In 1828, Adeane took a second wife, 17 years his junior, on whom he fathered 12 children. (The two eldest were twin girls, born in 1829.) At the county meeting of 22 Jan. 1830 he seconded the petition calling for repeal of the beer and malt duties to relieve agricultural distress, though he said that given a choice, he would prefer the former.12 At the general election that summer he responded to a requisition from a group of the independents by declining to lay himself open to the cost of soliciting the seat, but expressing his willingness to serve as Member if he was nominated and elected. Adeane, who had the support of the Hardwicke interest, was denounced and disowned by Wells and reported by a confident Manners to have made Osborne ‘very indignant’ by his intervention.13 At the nomination Adeane again disavowed the ‘nicknames’ of Whig and Tory, but declared his support for the abolition of slavery. (He subsequently repudiated an allegation that he owned property in the West Indies, explaining that he was merely a trustee for an uncle.) He advocated ‘the utmost possible reduction, economy and retrenchment’ and professed himself to be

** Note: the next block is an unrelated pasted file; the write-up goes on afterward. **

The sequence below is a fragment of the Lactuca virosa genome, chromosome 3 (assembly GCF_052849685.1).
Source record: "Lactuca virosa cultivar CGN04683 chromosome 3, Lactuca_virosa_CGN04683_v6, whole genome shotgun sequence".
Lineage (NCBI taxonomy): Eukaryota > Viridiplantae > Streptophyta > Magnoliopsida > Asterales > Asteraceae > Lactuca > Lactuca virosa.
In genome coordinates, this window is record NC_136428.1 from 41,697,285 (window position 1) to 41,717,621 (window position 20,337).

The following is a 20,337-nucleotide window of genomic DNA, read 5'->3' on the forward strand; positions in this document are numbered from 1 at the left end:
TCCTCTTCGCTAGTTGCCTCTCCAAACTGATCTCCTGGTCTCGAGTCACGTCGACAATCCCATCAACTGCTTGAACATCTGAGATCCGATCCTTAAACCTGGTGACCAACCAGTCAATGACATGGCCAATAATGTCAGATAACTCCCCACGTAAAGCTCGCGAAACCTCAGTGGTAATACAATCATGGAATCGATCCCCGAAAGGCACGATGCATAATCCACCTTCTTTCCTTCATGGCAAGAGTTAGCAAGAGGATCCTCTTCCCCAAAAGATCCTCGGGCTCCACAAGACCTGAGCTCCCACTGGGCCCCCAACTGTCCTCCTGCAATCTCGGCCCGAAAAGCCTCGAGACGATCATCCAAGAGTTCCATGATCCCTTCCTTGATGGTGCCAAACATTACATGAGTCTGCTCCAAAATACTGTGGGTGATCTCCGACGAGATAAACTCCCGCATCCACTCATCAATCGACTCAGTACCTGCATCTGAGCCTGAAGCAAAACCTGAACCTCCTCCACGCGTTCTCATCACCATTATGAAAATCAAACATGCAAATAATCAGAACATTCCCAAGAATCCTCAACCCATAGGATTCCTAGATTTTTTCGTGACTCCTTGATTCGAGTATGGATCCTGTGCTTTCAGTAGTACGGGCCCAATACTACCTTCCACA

a friend to reform ... He would not advocate the wild theories of those rash men who would pull down the present constitution, but would repair those abuses which time had occasioned. He would at once cut up bribery and corruption by the roots, and remove the election from all rotten boroughs and give representation to large and populous commercial towns.

Pryme, who had not signed the requisition, made it known that after learning of Adeane’s candidature he had quizzed him on this subject and been assured that he was ‘favourable to reform, although his opinion might not go to the same extent as some others’. Initially there was considerable animosity between Osborne and Adeane and their leading supporters; but as it became clear that there was every chance of defeating Manners, they reciprocally disposed of their second votes. There was enough co-operation to put Adeane comfortably in second place. In returning thanks, he denied being beholden to Hardwicke or anyone else:

He went into Parliament an unfettered man, and he would remain so ... He was not a puppet ... They had sent him to Parliament because they thought he had judgement and honesty, and he trusted that his conduct would convince them that he possessed and was determined to exercise those qualities.

His credentials as a parliamentary reformer remained suspect in the eyes of many of those who had helped to secure his return.14